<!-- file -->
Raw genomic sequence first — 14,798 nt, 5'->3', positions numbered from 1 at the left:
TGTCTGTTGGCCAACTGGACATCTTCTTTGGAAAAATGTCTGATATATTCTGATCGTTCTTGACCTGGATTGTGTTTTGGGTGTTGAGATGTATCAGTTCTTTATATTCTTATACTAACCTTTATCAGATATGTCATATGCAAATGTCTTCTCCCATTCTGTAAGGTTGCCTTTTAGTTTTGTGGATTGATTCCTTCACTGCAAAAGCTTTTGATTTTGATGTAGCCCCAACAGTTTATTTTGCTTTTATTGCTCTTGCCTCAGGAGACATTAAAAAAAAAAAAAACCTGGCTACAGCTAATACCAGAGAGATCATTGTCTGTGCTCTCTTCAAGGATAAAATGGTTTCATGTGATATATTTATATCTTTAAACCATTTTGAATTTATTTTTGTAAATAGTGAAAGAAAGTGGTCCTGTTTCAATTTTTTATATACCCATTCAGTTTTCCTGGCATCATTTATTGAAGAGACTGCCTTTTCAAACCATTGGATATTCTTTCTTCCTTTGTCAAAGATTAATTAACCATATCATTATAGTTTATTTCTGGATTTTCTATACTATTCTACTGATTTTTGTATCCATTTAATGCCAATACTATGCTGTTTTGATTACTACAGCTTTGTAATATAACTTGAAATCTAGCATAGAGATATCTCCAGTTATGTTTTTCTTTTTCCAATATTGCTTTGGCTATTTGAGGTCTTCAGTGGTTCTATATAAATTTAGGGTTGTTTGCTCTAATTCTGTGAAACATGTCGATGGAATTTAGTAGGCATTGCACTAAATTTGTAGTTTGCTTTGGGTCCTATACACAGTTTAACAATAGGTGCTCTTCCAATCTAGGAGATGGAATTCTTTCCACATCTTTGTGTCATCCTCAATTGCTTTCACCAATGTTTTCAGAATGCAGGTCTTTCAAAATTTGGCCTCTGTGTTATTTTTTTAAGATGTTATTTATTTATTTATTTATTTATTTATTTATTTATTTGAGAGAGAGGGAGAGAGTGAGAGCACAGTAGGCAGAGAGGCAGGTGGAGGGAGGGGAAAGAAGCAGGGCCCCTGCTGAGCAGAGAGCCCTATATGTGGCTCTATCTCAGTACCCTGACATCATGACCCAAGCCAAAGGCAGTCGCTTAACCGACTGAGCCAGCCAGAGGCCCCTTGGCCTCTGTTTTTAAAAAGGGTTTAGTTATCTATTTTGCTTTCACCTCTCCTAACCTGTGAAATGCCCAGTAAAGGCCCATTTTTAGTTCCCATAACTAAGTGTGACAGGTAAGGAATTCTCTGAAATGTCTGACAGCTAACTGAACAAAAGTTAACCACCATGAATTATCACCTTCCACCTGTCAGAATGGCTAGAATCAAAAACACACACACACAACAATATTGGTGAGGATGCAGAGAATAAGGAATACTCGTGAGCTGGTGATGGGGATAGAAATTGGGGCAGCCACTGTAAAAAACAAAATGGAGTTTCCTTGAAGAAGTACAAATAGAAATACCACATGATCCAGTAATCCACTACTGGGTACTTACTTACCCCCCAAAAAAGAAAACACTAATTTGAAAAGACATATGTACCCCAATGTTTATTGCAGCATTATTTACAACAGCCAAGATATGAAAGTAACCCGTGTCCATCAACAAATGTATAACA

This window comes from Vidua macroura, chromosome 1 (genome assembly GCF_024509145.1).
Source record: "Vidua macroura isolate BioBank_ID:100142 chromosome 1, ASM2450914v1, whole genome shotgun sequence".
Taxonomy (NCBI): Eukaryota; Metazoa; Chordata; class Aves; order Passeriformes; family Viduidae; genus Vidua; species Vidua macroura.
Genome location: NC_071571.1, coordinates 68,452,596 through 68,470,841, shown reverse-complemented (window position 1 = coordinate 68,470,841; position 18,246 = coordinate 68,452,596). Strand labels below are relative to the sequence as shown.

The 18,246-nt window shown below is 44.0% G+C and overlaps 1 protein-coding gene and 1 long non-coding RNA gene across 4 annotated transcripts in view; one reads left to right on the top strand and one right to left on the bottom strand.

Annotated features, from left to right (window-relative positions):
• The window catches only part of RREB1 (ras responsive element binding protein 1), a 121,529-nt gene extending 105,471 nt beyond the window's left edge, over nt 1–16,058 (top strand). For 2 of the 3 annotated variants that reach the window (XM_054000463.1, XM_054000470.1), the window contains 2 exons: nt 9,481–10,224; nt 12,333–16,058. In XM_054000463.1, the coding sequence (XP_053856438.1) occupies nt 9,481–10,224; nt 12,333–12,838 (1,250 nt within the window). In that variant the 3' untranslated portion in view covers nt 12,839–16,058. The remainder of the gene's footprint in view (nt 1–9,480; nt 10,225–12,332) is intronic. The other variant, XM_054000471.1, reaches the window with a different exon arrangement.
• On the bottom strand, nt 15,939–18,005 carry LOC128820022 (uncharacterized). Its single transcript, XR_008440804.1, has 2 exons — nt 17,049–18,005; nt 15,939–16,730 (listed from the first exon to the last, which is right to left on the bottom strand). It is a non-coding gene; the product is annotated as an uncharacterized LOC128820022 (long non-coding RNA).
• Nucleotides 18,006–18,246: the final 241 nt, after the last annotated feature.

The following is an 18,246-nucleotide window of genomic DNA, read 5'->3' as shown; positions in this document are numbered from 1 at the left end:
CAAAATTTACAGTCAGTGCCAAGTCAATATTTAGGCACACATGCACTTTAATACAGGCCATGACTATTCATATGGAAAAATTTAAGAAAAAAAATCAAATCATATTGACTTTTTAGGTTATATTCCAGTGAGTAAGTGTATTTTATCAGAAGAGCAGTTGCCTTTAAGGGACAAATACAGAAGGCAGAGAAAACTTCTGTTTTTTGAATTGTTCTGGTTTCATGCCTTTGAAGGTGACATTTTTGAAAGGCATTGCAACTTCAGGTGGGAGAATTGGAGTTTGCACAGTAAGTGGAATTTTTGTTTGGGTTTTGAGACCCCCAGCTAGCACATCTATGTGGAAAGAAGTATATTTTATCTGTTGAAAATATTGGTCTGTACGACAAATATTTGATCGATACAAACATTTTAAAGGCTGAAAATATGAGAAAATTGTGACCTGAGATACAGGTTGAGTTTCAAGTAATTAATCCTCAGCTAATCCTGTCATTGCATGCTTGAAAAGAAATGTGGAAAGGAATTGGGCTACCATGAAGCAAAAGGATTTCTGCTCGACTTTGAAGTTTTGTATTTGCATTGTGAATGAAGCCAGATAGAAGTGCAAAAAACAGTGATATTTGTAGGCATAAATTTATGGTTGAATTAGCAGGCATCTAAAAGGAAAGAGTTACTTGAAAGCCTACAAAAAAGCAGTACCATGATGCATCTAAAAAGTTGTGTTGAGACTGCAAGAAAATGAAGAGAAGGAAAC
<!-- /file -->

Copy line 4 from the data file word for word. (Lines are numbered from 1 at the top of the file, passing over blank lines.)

Source record: "Vidua macroura isolate BioBank_ID:100142 chromosome 1, ASM2450914v1, whole genome shotgun sequence".